Handles constitutional appeals regarding laws created by Scottish Parliament and Welsh Assembly
One of these landmark rulings came in 1993 following the Jamaican case of Earl Pratt and Ivan Morgan.

The Law Lords ruled it was inhumane for prisoners to wait more than five years on Death Row. As a result anyone waiting that long automatically gets their sentence commuted to life.

But the Pratt and Morgan case, and others like it, were received angrily by politicians and the public.

Ms Simmons, who has visited Jamaica several times, said: "They do have an appallingly high level of crime.

"People live in fear and when they live in fear they want action and that often means the death penalty.

"A lot of politicians are against the death penalty but they wouldn't dare say so in public."

'Due process'

Campaigners also fear the CCJ would be less likely to overturn the convictions of men such as Randal Dixon and Mark Sangster.

Earlier this month the Jamaican pair had their convictions quashed by the Law Lords, who were shown CCTV footage of the robbery which showed neither Dixon or Sangster. It had not been available to the defence.

The Privy Council has never ruled that hanging was unconstitutional. It just wants to make sure that due process is gone through

Delroy Chuck
Jamaican Opposition justice spokesman
The spokesman for Jamaica's attorney general said recent Privy Council rulings showed it was "out of step" with public opinion in the Caribbean.

He said: "It's high time we had our own final court of appeal.

"Jamaica will never complain if the Privy Council overturns convictions because the evidence is lacking, but when they manufacture things like the five-year delay to prevent executions, to us it's garbage."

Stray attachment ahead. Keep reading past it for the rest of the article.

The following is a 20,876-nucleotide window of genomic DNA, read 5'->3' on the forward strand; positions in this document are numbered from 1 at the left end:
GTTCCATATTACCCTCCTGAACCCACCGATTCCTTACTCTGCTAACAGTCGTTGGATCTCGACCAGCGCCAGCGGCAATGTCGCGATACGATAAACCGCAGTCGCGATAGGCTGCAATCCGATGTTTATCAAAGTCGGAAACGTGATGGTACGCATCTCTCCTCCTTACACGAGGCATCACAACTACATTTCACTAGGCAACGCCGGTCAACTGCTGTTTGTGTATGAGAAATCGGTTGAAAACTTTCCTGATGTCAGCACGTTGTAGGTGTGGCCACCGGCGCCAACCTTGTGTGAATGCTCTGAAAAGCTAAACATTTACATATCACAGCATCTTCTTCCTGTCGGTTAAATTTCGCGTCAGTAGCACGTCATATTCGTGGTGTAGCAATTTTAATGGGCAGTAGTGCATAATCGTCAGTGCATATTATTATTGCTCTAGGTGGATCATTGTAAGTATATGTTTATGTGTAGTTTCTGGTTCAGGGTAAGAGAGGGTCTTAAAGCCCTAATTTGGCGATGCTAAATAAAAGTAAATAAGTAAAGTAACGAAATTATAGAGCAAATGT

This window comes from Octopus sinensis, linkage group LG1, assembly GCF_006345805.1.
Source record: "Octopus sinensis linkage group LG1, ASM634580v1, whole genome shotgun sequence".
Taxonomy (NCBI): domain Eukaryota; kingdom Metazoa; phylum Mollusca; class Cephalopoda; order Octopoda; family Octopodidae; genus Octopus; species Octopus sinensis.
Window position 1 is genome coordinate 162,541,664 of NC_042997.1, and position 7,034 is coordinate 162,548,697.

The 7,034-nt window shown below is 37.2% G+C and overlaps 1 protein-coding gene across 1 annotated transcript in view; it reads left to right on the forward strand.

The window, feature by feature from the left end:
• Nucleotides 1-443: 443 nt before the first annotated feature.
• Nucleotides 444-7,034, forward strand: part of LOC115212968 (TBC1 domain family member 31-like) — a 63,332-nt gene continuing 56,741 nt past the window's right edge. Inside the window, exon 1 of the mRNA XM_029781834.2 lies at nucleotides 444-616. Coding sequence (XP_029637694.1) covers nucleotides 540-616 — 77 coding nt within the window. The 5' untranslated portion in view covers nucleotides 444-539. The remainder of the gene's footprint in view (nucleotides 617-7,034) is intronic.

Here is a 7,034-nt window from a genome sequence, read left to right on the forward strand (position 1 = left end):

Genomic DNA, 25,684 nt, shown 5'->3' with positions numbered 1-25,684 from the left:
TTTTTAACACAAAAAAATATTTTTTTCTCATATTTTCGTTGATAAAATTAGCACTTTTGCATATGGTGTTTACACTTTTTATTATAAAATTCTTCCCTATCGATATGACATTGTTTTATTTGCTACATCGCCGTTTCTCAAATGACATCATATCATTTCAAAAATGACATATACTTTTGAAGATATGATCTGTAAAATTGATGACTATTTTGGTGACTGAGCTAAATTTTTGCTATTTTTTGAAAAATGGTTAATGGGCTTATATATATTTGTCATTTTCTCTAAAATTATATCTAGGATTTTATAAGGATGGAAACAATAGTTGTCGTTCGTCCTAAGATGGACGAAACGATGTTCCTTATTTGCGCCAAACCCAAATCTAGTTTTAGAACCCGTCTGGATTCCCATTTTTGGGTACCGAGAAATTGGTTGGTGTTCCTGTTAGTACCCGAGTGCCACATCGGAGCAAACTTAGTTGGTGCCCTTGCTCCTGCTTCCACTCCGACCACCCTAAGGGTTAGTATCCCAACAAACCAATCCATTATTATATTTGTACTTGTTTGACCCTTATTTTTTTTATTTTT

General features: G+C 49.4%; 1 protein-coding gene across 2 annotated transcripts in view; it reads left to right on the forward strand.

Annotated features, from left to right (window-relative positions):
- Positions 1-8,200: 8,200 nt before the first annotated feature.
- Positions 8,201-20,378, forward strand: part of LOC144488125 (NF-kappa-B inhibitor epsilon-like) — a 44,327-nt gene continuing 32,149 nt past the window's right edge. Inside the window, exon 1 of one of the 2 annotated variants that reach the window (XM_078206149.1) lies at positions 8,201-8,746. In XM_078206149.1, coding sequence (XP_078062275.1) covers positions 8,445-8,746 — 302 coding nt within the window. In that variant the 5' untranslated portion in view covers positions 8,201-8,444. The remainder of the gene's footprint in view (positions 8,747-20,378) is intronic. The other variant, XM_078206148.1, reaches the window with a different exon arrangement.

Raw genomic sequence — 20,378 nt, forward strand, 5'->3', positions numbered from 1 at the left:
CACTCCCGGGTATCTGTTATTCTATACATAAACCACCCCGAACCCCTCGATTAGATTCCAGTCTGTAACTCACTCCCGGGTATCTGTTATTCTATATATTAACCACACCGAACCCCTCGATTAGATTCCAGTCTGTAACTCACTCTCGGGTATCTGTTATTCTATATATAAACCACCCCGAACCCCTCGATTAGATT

He highlighted the case of Desmond and Patrick Taylor and Steven Shaw who slaughtered a whole family, chopped them up and were heard to gloat afterwards.

Their death sentences were commuted by the Privy Council because of a technicality in the way their petitions for mercy were handled.

Jamaican police
Armed police are unable to stop violent crime in Jamaica
"These people don't understand the concept of mercy until they're holding the blade, rather than the handle," said the Attorney General's spokesman.

Caricom's CCJ project co-ordinator, Sheldon McDonald, said: "The CCJ will be the only tribunal of its kind anywhere in the world which will have judges who will not be chosen by national governments.

"The bench will be appointed by a treaty-created Regional Judicial and Legal Services Commission made up of persons chosen by the private Bar, civil society and the legal academic community."

Barbara Gayle, a crime reporter with The Gleaner newspaper, said the Jamaican public were in favour of hanging.

But the Jamaican Opposition's spokesman on justice, Delroy Chuck MP, said his party was against replacing the Privy Council's role.

He told BBC News Online: "Our justice system here in the Caribbean has not been functioning as well as it should...and it does not make sense to replace the Privy Council with another layer of Caribbean justice."

See also:

06 Jul 02 | Americas
08 Jun 99 | Americas
26 May 99 | UK
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28 Jul 99 | Americas